Christy Henrich

From Wikipedia, the free encyclopedia
Jump to: navigation, search
Christy Henrich
— Gymnast —
Full name Christina Renée Henrich
Nickname(s) Christy
Country represented  United States
Born (1972-07-18)July 18, 1972
Died July 26, 1994(1994-07-26) (aged 22)
Hometown Independence, Missouri
Discipline Women's artistic gymnastics
Level Senior international
Club GAGE
Former coach(es) Al Fong
Eponymous skills Henrich (balance beam)

Christina "Christy" Renee Henrich (July 18, 1972 – July 26, 1994) was a world-class American artistic gymnast whose death from anorexia nervosa at 22 led to major reforms in the way women's gymnastics is covered on television and in the news media.

Early career[edit]

Training with Al Fong at the Great American Gymnastics Express (GAGE) club in Blue Springs, Missouri, Henrich made the U.S. national gymnastics team in 1986 after placing fifth all-around in the junior division at the U.S. National Championships.[1] She continued to climb through the elite ranks over the next four years, placing ninth at the 1988 Olympic Trials and winning the silver medal in the all-around at the 1989 U.S. National Championships. She represented the United States at the 1989 World Championships in Stuttgart, placing fourth with the American team and just missing a medal in the uneven bars final. One of Henrich's original balance beam leaps was named after her in the Code of Points; as of 2007 the skill is still included in the Code and carries a 'C' difficulty rating.[2]

Weight issues[edit]

Though Henrich was succeeding in gymnastics, a judge at an international meet in 1989 told her bluntly that she was fluffy and needed to lose weight. The perception of Henrich's weight being too high was fueled further by the culture of elite gymnastics, which was dominated by "pixies"—small, underweight, prepubescent girls. Henrich's own coach, Al Fong—coach of the late Julissa Gomez, who also reportedly felt pushed into doing something unsafe for her health when she kept attempting the difficult-to-master Yurchenko vault until she was rendered quadriplegic in a vaulting accident—had also allegedly made insulting remarks about her size and body type. Desperate to move up the ranks in the highly competitive world of Olympic-level gymnastics, Henrich took the criticisms to heart; her drive to lose a few pounds progressed to unhealthy eating habits and, eventually, became full-blown anorexia nervosa.[3][4]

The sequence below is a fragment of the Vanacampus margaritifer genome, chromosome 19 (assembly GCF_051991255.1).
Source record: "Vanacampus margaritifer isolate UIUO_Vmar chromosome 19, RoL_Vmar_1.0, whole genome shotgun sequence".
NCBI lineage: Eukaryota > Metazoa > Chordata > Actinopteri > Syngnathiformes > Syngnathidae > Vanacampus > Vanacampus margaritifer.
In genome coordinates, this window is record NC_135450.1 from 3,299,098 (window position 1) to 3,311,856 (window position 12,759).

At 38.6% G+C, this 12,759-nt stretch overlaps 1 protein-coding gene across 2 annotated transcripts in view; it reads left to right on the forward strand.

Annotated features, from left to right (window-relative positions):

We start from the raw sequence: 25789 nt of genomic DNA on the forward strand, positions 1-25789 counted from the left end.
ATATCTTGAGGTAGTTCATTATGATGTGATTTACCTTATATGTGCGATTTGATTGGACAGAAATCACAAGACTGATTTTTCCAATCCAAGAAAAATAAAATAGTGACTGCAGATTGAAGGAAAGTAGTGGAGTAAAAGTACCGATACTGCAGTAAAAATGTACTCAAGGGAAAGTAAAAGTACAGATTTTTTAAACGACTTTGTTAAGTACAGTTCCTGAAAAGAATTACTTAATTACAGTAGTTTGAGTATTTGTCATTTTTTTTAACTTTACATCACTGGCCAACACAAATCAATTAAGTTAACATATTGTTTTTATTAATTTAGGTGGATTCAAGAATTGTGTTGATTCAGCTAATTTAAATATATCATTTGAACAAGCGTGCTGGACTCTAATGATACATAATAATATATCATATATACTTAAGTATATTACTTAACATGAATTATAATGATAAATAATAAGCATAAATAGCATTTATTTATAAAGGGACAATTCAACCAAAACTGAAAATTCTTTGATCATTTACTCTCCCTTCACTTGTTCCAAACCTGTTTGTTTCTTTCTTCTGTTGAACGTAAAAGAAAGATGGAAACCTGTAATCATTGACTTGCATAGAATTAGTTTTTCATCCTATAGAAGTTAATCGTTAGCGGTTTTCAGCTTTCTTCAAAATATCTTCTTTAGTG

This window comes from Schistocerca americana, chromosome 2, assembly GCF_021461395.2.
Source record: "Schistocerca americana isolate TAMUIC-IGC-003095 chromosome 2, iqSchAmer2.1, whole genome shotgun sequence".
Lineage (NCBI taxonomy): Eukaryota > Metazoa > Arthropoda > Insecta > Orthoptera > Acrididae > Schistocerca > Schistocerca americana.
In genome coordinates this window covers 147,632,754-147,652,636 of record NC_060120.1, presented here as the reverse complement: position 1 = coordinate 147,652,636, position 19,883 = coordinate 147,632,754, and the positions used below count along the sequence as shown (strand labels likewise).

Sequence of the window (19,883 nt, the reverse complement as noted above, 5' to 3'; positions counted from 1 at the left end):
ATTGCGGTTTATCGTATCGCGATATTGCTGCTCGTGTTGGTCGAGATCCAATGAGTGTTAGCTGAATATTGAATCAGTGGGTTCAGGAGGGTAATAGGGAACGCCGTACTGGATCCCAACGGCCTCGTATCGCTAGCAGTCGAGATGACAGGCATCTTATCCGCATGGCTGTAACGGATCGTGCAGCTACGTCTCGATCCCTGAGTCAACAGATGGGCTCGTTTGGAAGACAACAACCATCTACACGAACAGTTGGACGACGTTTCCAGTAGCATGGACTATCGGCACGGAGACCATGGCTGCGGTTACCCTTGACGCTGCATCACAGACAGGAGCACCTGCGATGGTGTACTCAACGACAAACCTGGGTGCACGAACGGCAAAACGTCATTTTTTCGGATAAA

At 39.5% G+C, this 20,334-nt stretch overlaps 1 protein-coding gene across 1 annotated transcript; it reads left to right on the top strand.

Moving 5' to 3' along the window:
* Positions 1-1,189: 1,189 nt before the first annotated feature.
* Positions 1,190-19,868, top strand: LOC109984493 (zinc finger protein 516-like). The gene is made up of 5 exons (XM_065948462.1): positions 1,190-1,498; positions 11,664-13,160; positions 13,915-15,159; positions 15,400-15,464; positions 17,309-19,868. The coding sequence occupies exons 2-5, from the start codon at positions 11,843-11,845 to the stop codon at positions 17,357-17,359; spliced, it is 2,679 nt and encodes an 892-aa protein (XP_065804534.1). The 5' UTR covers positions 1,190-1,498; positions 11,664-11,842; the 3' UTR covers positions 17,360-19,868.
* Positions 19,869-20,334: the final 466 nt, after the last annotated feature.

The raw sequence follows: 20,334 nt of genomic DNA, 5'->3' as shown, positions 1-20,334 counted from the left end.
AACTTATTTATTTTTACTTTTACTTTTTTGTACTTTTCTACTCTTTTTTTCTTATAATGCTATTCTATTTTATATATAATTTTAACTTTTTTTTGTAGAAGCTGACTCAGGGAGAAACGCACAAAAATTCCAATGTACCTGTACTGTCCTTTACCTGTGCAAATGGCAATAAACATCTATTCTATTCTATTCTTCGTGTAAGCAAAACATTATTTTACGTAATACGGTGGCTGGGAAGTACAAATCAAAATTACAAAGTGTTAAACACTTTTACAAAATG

At first, neither her family nor her coaches were aware of the situation.[5] Eventually, Henrich's battle with anorexia took such a toll on her health that she was no longer strong enough to compete, and she was asked to leave GAGE. Her weight dropped to about 47 pounds before her family intervened and compelled her to enter hospital treatment for her eating disorder. In spite of numerous treatments and periods of recovery, Henrich died of multiple organ failure just eight days after her 22nd birthday.[3][5]

Aftermath[edit]

Henrich's death brought the problem of eating disorders in women's gymnastics into the spotlight. Prominent gymnasts such as Kathy Johnson and Cathy Rigby admitted their bouts with anorexia and bulimia;[3] and other U.S. National Team gymnasts stepped forward and went public about their own eating disorders.[6]

The focus on gymnast wellness was addressed with several programs on both the national and international levels, such as educational videos, nutrition counseling and classes, to varying degrees of success.[3][5][7]

Additionally, American television channels broadcasting gymnastics competitions, such as NBC-TV and ABC-TV, stopped commenting about or listing gymnasts' weights in captions in the mid-1990s. Television stations from other nations have adopted similar policies.

See also[edit]

References[edit]

  1. ^ Results from 1986 Jr. Nationals at Gymn-Forum
  2. ^ "Gymnastics Glossary & Elements Named for U.S. Gymnasts" USA Gymnastics
  3. ^ a b c d "Dying to Win: The Christy Henrich story" Dateline,1995
  4. ^ Obituary New York Times July 28, 1994
  5. ^ a b c Ryan, Joan (1995). Little Girls in Pretty Boxes. Garden City: Doubleday. ISBN 978-0-385-47790-1. 
  6. ^ "Gymnasts in pain: Out of balance" Scott M. Reid, OC Register December 19, 2004
  7. ^ "Striking the Balance", Benita Fitzgerald Mosley, Technique magazine, July 1997

External links[edit]